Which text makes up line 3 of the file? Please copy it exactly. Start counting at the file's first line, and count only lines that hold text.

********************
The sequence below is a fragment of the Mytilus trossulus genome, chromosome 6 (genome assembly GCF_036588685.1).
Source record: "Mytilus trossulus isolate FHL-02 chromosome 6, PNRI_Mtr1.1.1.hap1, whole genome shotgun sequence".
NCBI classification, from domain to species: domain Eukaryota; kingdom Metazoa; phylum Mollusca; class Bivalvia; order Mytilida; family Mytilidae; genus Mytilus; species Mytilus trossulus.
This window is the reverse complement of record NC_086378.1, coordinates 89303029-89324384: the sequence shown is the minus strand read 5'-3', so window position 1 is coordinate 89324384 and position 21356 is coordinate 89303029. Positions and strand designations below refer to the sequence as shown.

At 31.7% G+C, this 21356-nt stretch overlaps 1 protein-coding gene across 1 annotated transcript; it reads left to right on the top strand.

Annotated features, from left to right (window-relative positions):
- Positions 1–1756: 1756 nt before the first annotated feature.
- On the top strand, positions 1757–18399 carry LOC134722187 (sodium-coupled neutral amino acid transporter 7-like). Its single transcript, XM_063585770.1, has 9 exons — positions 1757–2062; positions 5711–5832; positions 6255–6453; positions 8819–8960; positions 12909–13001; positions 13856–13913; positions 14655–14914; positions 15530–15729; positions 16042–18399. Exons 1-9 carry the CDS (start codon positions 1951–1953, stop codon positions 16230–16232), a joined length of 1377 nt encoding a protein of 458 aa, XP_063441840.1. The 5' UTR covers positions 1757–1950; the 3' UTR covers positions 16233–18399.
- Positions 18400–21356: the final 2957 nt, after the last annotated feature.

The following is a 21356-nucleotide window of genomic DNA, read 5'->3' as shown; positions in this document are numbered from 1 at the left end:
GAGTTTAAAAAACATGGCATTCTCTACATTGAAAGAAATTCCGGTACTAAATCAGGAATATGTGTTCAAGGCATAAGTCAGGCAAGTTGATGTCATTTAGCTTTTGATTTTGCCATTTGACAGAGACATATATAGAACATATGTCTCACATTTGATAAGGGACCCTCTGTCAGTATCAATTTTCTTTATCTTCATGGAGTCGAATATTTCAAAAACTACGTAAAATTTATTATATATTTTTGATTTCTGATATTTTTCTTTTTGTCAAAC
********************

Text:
NCBI classification, from domain to species: domain Eukaryota; kingdom Metazoa; phylum Mollusca; class Bivalvia; order Mytilida; family Mytilidae; genus Mytilus; species Mytilus trossulus.